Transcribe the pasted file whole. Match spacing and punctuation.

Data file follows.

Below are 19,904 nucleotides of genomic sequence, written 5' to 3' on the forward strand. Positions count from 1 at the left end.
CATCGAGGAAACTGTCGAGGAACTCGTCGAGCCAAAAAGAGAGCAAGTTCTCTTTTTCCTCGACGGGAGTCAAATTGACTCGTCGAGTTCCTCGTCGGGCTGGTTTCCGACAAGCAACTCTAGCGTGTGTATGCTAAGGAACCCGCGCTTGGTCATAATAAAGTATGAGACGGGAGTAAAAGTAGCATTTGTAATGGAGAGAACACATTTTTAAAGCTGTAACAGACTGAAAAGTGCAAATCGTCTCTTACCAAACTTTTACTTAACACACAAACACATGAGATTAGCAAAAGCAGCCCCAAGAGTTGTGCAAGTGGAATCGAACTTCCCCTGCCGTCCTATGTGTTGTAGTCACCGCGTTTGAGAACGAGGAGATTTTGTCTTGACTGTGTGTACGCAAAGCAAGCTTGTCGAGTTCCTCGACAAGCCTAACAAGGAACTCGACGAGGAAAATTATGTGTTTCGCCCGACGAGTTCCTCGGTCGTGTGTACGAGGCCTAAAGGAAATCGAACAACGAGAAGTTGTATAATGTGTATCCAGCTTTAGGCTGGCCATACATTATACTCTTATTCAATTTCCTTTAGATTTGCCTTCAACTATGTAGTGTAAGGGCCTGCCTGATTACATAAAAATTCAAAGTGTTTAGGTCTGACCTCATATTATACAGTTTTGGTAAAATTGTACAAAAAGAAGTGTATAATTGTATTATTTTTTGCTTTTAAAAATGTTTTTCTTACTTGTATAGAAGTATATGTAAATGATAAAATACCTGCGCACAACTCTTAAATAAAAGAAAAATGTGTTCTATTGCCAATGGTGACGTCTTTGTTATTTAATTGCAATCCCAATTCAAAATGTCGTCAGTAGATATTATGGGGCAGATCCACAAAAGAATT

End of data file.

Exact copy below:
Below are 19,904 nucleotides of genomic sequence, written 5' to 3' on the forward strand. Positions count from 1 at the left end.
CATCGAGGAAACTGTCGAGGAACTCGTCGAGCCAAAAAGAGAGCAAGTTCTCTTTTTCCTCGACGGGAGTCAAATTGACTCGTCGAGTTCCTCGTCGGGCTGGTTTCCGACAAGCAACTCTAGCGTGTGTATGCTAAGGAACCCGCGCTTGGTCATAATAAAGTATGAGACGGGAGTAAAAGTAGCATTTGTAATGGAGAGAACACATTTTTAAAGCTGTAACAGACTGAAAAGTGCAAATCGTCTCTTACCAAACTTTTACTTAACACACAAACACATGAGATTAGCAAAAGCAGCCCCAAGAGTTGTGCAAGTGGAATCGAACTTCCCCTGCCGTCCTATGTGTTGTAGTCACCGCGTTTGAGAACGAGGAGATTTTGTCTTGACTGTGTGTACGCAAAGCAAGCTTGTCGAGTTCCTCGACAAGCCTAACAAGGAACTCGACGAGGAAAATTATGTGTTTCGCCCGACGAGTTCCTCGGTCGTGTGTACGAGGCCTAAAGGAAATCGAACAACGAGAAGTTGTATAATGTGTATCCAGCTTTAGGCTGGCCATACATTATACTCTTATTCAATTTCCTTTAGATTTGCCTTCAACTATGTAGTGTAAGGGCCTGCCTGATTACATAAAAATTCAAAGTGTTTAGGTCTGACCTCATATTATACAGTTTTGGTAAAATTGTACAAAAAGAAGTGTATAATTGTATTATTTTTTGCTTTTAAAAATGTTTTTCTTACTTGTATAGAAGTATATGTAAATGATAAAATACCTGCGCACAACTCTTAAATAAAAGAAAAATGTGTTCTATTGCCAATGGTGACGTCTTTGTTATTTAATTGCAATCCCAATTCAAAATGTCGTCAGTAGATATTATGGGGCAGATCCACAAAAGAATT